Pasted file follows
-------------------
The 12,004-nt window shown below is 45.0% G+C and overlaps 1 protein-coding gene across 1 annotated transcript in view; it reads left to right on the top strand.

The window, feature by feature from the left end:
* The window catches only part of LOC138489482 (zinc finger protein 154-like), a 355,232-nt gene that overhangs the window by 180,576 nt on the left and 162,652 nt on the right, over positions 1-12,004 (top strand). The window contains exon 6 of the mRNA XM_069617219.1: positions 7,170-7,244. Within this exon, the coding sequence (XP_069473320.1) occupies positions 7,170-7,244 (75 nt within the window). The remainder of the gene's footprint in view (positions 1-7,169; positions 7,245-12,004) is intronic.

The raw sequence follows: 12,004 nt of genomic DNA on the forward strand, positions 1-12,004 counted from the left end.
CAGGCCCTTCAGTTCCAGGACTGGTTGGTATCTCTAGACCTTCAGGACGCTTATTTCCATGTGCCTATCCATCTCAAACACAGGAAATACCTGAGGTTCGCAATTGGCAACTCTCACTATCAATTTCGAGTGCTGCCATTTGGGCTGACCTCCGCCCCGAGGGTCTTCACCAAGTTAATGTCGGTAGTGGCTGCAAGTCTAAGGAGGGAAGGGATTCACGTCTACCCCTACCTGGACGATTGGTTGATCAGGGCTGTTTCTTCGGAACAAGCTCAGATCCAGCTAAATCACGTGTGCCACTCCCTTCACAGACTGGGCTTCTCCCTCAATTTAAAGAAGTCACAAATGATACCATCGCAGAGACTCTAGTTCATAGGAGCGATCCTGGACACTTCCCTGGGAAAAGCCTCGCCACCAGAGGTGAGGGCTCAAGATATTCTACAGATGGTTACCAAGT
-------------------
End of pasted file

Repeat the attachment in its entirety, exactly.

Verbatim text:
The 12,004-nt window shown below is 45.0% G+C and overlaps 1 protein-coding gene across 1 annotated transcript in view; it reads left to right on the top strand.

The window, feature by feature from the left end:
* The window catches only part of LOC138489482 (zinc finger protein 154-like), a 355,232-nt gene that overhangs the window by 180,576 nt on the left and 162,652 nt on the right, over positions 1-12,004 (top strand). The window contains exon 6 of the mRNA XM_069617219.1: positions 7,170-7,244. Within this exon, the coding sequence (XP_069473320.1) occupies positions 7,170-7,244 (75 nt within the window). The remainder of the gene's footprint in view (positions 1-7,169; positions 7,245-12,004) is intronic.

The raw sequence follows: 12,004 nt of genomic DNA on the forward strand, positions 1-12,004 counted from the left end.
CAGGCCCTTCAGTTCCAGGACTGGTTGGTATCTCTAGACCTTCAGGACGCTTATTTCCATGTGCCTATCCATCTCAAACACAGGAAATACCTGAGGTTCGCAATTGGCAACTCTCACTATCAATTTCGAGTGCTGCCATTTGGGCTGACCTCCGCCCCGAGGGTCTTCACCAAGTTAATGTCGGTAGTGGCTGCAAGTCTAAGGAGGGAAGGGATTCACGTCTACCCCTACCTGGACGATTGGTTGATCAGGGCTGTTTCTTCGGAACAAGCTCAGATCCAGCTAAATCACGTGTGCCACTCCCTTCACAGACTGGGCTTCTCCCTCAATTTAAAGAAGTCACAAATGATACCATCGCAGAGACTCTAGTTCATAGGAGCGATCCTGGACACTTCCCTGGGAAAAGCCTCGCCACCAGAGGTGAGGGCTCAAGATATTCTACAGATGGTTACCAAGT